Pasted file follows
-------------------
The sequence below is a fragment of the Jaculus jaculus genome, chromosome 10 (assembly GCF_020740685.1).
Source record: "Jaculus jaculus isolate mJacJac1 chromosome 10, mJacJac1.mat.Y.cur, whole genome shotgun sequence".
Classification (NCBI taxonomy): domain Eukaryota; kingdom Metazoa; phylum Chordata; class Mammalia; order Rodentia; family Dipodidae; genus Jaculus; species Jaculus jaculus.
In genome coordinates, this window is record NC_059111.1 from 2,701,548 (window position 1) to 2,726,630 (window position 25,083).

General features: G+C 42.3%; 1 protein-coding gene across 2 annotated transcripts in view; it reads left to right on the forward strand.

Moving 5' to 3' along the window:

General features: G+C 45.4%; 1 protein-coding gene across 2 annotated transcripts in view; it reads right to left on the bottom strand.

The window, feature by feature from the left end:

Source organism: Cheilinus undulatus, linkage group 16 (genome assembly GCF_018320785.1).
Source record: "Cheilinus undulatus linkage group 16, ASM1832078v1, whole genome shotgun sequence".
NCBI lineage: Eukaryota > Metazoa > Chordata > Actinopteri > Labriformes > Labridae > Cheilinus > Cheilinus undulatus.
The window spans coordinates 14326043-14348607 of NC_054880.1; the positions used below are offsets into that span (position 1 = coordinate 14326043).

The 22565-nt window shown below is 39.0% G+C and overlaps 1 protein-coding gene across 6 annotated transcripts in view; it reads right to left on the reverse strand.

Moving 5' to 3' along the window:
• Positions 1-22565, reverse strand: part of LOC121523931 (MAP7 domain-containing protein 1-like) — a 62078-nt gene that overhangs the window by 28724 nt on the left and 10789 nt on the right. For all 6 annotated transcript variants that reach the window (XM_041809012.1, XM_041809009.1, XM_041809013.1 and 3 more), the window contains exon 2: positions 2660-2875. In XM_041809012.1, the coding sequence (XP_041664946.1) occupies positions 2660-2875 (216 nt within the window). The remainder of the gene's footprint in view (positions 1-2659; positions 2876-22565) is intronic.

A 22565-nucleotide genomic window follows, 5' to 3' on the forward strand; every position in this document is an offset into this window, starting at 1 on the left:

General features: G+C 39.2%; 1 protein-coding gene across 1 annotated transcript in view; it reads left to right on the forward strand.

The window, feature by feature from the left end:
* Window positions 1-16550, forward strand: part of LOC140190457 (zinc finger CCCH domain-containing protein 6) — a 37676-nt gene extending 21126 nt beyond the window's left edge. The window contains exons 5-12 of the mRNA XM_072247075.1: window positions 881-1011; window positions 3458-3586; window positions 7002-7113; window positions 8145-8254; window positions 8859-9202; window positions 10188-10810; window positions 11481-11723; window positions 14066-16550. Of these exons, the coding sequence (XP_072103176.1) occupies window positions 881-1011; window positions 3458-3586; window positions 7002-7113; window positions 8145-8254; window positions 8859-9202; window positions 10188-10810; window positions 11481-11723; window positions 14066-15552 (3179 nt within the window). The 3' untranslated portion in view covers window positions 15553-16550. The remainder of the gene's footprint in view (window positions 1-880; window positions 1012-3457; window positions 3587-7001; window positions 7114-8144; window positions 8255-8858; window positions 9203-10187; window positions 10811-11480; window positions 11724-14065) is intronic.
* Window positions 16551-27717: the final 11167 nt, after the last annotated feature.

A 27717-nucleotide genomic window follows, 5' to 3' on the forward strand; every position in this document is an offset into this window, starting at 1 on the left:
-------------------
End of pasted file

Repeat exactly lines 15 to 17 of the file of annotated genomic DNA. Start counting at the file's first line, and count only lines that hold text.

• Positions 1-22565, reverse strand: part of LOC121523931 (MAP7 domain-containing protein 1-like) — a 62078-nt gene that overhangs the window by 28724 nt on the left and 10789 nt on the right. For all 6 annotated transcript variants that reach the window (XM_041809012.1, XM_041809009.1, XM_041809013.1 and 3 more), the window contains exon 2: positions 2660-2875. In XM_041809012.1, the coding sequence (XP_041664946.1) occupies positions 2660-2875 (216 nt within the window). The remainder of the gene's footprint in view (positions 1-2659; positions 2876-22565) is intronic.

A 22565-nucleotide genomic window follows, 5' to 3' on the forward strand; every position in this document is an offset into this window, starting at 1 on the left:

General features: G+C 39.2%; 1 protein-coding gene across 1 annotated transcript in view; it reads left to right on the forward strand.